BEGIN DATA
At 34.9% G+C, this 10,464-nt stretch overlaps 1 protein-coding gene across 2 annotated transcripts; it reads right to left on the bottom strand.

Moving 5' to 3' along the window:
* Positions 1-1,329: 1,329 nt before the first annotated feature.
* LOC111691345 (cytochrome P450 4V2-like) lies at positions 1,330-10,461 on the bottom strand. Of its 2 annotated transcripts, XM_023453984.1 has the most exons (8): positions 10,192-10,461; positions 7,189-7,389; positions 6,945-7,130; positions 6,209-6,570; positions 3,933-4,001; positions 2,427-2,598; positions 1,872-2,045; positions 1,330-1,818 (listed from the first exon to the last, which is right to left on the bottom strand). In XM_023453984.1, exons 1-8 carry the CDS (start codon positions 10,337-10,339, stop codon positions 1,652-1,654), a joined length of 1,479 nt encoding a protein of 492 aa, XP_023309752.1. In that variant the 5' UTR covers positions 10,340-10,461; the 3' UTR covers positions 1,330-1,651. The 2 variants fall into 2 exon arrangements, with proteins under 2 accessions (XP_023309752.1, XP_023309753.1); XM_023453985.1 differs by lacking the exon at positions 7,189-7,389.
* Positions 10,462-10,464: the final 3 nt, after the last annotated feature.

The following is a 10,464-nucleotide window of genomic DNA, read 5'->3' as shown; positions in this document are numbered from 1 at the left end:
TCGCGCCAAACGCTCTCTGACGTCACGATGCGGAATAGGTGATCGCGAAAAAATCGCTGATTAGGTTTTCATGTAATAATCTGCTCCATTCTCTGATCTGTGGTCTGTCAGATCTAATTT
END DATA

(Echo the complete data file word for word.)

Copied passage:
At 34.9% G+C, this 10,464-nt stretch overlaps 1 protein-coding gene across 2 annotated transcripts; it reads right to left on the bottom strand.

Moving 5' to 3' along the window:
* Positions 1-1,329: 1,329 nt before the first annotated feature.
* LOC111691345 (cytochrome P450 4V2-like) lies at positions 1,330-10,461 on the bottom strand. Of its 2 annotated transcripts, XM_023453984.1 has the most exons (8): positions 10,192-10,461; positions 7,189-7,389; positions 6,945-7,130; positions 6,209-6,570; positions 3,933-4,001; positions 2,427-2,598; positions 1,872-2,045; positions 1,330-1,818 (listed from the first exon to the last, which is right to left on the bottom strand). In XM_023453984.1, exons 1-8 carry the CDS (start codon positions 10,337-10,339, stop codon positions 1,652-1,654), a joined length of 1,479 nt encoding a protein of 492 aa, XP_023309752.1. In that variant the 5' UTR covers positions 10,340-10,461; the 3' UTR covers positions 1,330-1,651. The 2 variants fall into 2 exon arrangements, with proteins under 2 accessions (XP_023309752.1, XP_023309753.1); XM_023453985.1 differs by lacking the exon at positions 7,189-7,389.
* Positions 10,462-10,464: the final 3 nt, after the last annotated feature.

The following is a 10,464-nucleotide window of genomic DNA, read 5'->3' as shown; positions in this document are numbered from 1 at the left end:
TCGCGCCAAACGCTCTCTGACGTCACGATGCGGAATAGGTGATCGCGAAAAAATCGCTGATTAGGTTTTCATGTAATAATCTGCTCCATTCTCTGATCTGTGGTCTGTCAGATCTAATTT